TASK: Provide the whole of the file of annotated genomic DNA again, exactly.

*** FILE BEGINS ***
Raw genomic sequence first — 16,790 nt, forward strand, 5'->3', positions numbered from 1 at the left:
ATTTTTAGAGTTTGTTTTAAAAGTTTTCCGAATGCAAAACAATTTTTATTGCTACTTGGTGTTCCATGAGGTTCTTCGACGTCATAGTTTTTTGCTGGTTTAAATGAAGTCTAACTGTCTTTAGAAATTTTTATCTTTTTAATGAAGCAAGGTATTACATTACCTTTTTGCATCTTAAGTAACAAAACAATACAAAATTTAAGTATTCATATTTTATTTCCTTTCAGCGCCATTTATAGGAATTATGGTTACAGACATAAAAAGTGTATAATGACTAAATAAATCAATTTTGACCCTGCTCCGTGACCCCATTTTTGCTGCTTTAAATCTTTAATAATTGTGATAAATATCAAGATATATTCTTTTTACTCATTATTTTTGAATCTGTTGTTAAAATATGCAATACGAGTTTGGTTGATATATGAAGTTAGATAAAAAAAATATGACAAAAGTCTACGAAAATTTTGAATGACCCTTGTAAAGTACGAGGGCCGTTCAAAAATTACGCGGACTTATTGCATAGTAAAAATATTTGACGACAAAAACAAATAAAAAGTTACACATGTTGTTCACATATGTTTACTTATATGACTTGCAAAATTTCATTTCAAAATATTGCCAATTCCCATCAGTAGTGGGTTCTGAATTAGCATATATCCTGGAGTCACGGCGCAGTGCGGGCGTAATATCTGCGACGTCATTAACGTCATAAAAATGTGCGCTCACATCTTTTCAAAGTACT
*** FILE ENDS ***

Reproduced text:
Raw genomic sequence first — 16,790 nt, forward strand, 5'->3', positions numbered from 1 at the left:
ATTTTTAGAGTTTGTTTTAAAAGTTTTCCGAATGCAAAACAATTTTTATTGCTACTTGGTGTTCCATGAGGTTCTTCGACGTCATAGTTTTTTGCTGGTTTAAATGAAGTCTAACTGTCTTTAGAAATTTTTATCTTTTTAATGAAGCAAGGTATTACATTACCTTTTTGCATCTTAAGTAACAAAACAATACAAAATTTAAGTATTCATATTTTATTTCCTTTCAGCGCCATTTATAGGAATTATGGTTACAGACATAAAAAGTGTATAATGACTAAATAAATCAATTTTGACCCTGCTCCGTGACCCCATTTTTGCTGCTTTAAATCTTTAATAATTGTGATAAATATCAAGATATATTCTTTTTACTCATTATTTTTGAATCTGTTGTTAAAATATGCAATACGAGTTTGGTTGATATATGAAGTTAGATAAAAAAAATATGACAAAAGTCTACGAAAATTTTGAATGACCCTTGTAAAGTACGAGGGCCGTTCAAAAATTACGCGGACTTATTGCATAGTAAAAATATTTGACGACAAAAACAAATAAAAAGTTACACATGTTGTTCACATATGTTTACTTATATGACTTGCAAAATTTCATTTCAAAATATTGCCAATTCCCATCAGTAGTGGGTTCTGAATTAGCATATATCCTGGAGTCACGGCGCAGTGCGGGCGTAATATCTGCGACGTCATTAACGTCATAAAAATGTGCGCTCACATCTTTTCAAAGTACT